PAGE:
Bonds of Abengoa SA rose to the highest in almost a month as the company seeks to persuade holders of its convertible notes to exchange their securities for equity as it attempts to cut its debt pile.
The Seville, Spain-based renewable energy company’s 6 percent bonds due March 2021 rose 0.8 cents on the euro to 94 cents, the highest since March 12, data compiled by Bloomberg show. Abengoa is asking holders of as much as 200 million euros ($217 million) of the 6.25 percent notes due January 2019 to convert them into stock, according to a regulatory filing.
The company is selling assets and reducing debt to restore investor confidence after its bonds lost as much as 31 percent in value in a November selloff when it reclassified about $600 million of high-yield notes as non-recourse, making bondholders lose trust in their corporate guarantee. In exchange for giving up the possibility of converting at a higher price nearer to maturity if the stock performs well, Abengoa is offering an additional cash payment to noteholders.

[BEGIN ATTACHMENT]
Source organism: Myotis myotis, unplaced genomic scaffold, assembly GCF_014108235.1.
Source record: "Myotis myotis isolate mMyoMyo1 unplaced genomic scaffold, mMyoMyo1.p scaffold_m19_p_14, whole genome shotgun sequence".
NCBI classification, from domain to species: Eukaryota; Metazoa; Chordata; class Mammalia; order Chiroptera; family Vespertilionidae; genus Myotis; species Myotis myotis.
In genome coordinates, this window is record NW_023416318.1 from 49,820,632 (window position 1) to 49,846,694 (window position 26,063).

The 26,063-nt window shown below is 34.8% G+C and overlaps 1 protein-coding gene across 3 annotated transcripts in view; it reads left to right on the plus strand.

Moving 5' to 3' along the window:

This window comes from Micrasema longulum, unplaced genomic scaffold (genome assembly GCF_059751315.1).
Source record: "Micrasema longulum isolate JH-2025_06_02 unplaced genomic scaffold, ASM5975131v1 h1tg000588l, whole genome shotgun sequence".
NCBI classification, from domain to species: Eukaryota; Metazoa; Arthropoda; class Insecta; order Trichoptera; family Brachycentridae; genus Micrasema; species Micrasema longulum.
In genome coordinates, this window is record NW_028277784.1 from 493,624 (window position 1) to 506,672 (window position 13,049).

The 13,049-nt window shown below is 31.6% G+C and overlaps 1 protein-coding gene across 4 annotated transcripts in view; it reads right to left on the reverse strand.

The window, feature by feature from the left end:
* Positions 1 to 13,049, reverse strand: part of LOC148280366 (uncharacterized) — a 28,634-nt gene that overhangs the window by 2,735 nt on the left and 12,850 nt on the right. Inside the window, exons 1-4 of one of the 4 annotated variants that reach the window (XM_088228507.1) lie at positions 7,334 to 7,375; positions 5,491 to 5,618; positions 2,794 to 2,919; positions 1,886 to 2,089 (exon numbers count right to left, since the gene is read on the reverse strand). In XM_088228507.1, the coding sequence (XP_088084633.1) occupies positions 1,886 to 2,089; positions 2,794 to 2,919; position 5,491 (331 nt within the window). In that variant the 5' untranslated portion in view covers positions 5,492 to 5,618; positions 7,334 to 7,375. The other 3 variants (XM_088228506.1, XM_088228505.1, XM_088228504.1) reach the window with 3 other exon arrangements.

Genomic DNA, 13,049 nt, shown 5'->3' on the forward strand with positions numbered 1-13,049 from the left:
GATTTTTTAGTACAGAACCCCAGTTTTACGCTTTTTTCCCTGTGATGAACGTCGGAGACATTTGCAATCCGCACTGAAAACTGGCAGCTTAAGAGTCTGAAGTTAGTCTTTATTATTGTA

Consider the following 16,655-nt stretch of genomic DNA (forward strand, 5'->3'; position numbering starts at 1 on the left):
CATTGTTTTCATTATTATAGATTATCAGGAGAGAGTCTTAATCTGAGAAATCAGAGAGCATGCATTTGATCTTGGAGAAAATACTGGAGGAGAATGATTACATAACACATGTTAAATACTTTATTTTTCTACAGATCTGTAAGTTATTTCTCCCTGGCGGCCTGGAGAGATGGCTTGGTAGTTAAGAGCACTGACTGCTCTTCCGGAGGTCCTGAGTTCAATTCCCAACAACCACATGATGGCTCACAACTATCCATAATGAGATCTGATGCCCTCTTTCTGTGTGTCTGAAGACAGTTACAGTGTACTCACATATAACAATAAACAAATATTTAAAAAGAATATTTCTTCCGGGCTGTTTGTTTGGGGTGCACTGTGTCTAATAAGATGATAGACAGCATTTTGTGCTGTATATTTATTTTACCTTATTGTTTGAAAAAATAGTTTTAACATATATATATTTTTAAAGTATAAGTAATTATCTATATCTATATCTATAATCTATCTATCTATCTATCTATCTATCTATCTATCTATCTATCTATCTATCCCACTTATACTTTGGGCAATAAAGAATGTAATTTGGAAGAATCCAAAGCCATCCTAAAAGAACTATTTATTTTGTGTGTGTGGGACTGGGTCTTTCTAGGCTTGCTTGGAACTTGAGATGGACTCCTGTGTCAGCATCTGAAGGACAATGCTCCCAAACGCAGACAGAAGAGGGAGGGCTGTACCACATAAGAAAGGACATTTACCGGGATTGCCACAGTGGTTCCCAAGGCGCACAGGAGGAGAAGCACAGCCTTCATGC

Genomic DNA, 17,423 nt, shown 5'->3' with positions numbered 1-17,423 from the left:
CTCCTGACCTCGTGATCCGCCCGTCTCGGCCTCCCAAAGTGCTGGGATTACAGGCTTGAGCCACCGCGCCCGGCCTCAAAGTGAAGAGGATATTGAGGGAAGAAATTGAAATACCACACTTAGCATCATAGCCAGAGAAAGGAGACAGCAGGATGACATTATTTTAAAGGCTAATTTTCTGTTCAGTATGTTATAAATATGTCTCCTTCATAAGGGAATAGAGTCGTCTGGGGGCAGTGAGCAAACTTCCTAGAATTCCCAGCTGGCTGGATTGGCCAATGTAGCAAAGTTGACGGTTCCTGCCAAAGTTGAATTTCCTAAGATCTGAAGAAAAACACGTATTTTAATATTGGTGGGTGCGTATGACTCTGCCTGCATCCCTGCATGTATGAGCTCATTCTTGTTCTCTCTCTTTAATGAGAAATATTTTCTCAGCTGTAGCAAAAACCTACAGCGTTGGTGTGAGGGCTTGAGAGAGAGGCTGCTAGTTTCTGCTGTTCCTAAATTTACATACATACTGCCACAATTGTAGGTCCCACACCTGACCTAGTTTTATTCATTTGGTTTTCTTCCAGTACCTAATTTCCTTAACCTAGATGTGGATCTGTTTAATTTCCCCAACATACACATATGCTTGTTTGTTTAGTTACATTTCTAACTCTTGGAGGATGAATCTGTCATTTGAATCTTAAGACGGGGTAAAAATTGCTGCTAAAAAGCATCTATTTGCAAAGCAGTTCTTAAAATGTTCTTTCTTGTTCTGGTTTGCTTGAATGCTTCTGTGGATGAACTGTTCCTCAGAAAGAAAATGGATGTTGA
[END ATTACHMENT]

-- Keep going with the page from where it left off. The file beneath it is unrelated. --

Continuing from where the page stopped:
“The conversion looks positive as Abengoa is trying to decrease debt,” said Andrey Kuznetsov, a credit analyst at Hermes Investment Management in London, which oversees about $44.5 billion of assets and doesn’t hold any Abengoa bonds. “Improvement in the credit profile requires both a decrease in debt and better earnings.”
Abengoa expects revenues to rise to between about 1.54 billion euros and 1.57 billion euros in the first three months of the year, an increase of 1 percent comparing the middle of that range with the same period last year, the company said Tuesday.
Abengoa’s shares at 3.33 euros are now about 12 percent higher than the conversion price, data compiled by Bloomberg show. The convertible notes are quoted at 130 cents on the euro, compared with a low of 74.5 cents in July 2013.